Iho A.,Mtt Agrifood Research Finland | Laukkanen M.,Government Institute for Economic Research
Ecological Economics

This article puts forward a model of the role of phosphorus in crop production, soil phosphorus dynamics and phosphorus loading that integrates the salient economic and ecological features of phosphorus management, with grain production in southern Finland as an application. The model accounts for the links between phosphorus fertilization, crop yield, accumulation of soil phosphorus reserves, and phosphorus loading into waterways. It can be used to guide precision phosphorus management as a means to mitigate agricultural phosphorus loading. Erosion control is considered as an additional measure to reduce phosphorus loading through soil loss. A dynamic programming approach and numerical solution method are used to analyze the intertemporally optimal combination of fertilization and erosion control and the associated soil phosphorus development. The optimal fertilizer application rate changes markedly over time in response to changes in the soil phosphorus level. Erosion control was found to increase welfare only on land that is highly susceptible to erosion. © 2012 Elsevier B.V.. Source

Tiihonen J.,Karolinska Institutet | Tiihonen J.,Finnish National Institute for Health and Welfare | Tiihonen J.,Kuopio University Hospital | Ronkainen K.,University of Eastern Finland | And 2 more authors.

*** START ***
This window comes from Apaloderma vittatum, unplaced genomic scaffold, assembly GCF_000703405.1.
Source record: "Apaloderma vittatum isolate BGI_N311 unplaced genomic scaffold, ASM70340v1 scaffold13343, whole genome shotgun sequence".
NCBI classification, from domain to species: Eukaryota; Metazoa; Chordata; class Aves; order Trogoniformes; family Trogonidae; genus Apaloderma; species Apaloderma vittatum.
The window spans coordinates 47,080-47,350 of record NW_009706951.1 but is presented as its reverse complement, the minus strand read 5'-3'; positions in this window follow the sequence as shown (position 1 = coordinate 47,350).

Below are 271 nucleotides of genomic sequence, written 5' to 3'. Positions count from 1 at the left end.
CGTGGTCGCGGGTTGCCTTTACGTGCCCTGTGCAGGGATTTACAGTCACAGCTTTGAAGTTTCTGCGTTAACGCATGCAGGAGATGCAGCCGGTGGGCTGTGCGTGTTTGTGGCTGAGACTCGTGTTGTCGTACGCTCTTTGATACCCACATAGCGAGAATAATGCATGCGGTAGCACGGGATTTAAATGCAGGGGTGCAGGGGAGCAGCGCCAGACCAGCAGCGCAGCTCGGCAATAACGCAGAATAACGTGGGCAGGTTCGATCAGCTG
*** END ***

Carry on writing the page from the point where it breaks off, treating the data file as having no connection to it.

BMJ Open

Objective: To study the net economic effect of smoking on society. Design: Prospective cohort study. Setting: Eastern Finland. Patients: We studied mortality, paid income and tobacco taxes, and the cumulative costs due to pensions and medical care among tobacco smoking and non-smoking individuals in a 27-year prospective cohort study of 1976 men from Eastern Finland. These individuals were 54-60 years old at the beginning of the follow-up. Main outcome measures: The net contribution of smoking versus non-smoking individuals to public finance balance (euros). Results: Smoking was associated with a greater mean annual healthcare cost of €1600 per living individual during follow-up. However, due to a shorter lifespan of 8.6 years, smokers' mean total healthcare costs during the entire study period were actually €4700 lower than for non-smokers. For the same reason, each smoker missed 7.3 years (€126 850) of pension. Overall, smokers' average net contribution to the public finance balance was €133 800 greater per individual compared with non-smokers. However, if each lost quality adjusted life year is considered to be worth €22 200, the net effect is reversed to be €70 200 (€71.600 when adjusted with propensity score) per individual in favour of non-smoking. Conclusions: Smoking was associated with a moderate decrease in healthcare costs, and a marked decrease in pension costs due to increased mortality. However, when a monetary value for life years lost was taken into account, the beneficial net effect of nonsmoking to society was about €70 000 per individual. Source